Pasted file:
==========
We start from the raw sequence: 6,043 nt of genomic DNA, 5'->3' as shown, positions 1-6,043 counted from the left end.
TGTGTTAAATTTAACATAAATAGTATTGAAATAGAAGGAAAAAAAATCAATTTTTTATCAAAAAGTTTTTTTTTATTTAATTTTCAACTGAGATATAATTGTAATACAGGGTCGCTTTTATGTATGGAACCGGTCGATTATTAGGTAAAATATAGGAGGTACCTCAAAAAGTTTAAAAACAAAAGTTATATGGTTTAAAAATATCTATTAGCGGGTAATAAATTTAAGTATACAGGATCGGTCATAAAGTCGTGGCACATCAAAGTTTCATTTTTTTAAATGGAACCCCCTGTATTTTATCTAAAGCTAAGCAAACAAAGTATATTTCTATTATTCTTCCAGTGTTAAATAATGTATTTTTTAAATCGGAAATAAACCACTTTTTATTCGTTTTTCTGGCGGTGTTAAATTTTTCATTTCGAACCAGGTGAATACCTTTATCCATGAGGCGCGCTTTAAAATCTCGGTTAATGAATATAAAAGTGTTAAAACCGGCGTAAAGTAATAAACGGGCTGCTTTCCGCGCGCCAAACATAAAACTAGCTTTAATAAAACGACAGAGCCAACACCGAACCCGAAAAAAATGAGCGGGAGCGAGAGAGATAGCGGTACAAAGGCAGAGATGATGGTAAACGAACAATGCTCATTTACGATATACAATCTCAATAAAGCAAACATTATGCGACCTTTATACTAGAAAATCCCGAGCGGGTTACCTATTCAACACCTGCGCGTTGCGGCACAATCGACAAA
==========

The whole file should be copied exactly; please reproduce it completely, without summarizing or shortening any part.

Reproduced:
We start from the raw sequence: 6,043 nt of genomic DNA, 5'->3' as shown, positions 1-6,043 counted from the left end.
TGTGTTAAATTTAACATAAATAGTATTGAAATAGAAGGAAAAAAAATCAATTTTTTATCAAAAAGTTTTTTTTTATTTAATTTTCAACTGAGATATAATTGTAATACAGGGTCGCTTTTATGTATGGAACCGGTCGATTATTAGGTAAAATATAGGAGGTACCTCAAAAAGTTTAAAAACAAAAGTTATATGGTTTAAAAATATCTATTAGCGGGTAATAAATTTAAGTATACAGGATCGGTCATAAAGTCGTGGCACATCAAAGTTTCATTTTTTTAAATGGAACCCCCTGTATTTTATCTAAAGCTAAGCAAACAAAGTATATTTCTATTATTCTTCCAGTGTTAAATAATGTATTTTTTAAATCGGAAATAAACCACTTTTTATTCGTTTTTCTGGCGGTGTTAAATTTTTCATTTCGAACCAGGTGAATACCTTTATCCATGAGGCGCGCTTTAAAATCTCGGTTAATGAATATAAAAGTGTTAAAACCGGCGTAAAGTAATAAACGGGCTGCTTTCCGCGCGCCAAACATAAAACTAGCTTTAATAAAACGACAGAGCCAACACCGAACCCGAAAAAAATGAGCGGGAGCGAGAGAGATAGCGGTACAAAGGCAGAGATGATGGTAAACGAACAATGCTCATTTACGATATACAATCTCAATAAAGCAAACATTATGCGACCTTTATACTAGAAAATCCCGAGCGGGTTACCTATTCAACACCTGCGCGTTGCGGCACAATCGACAAA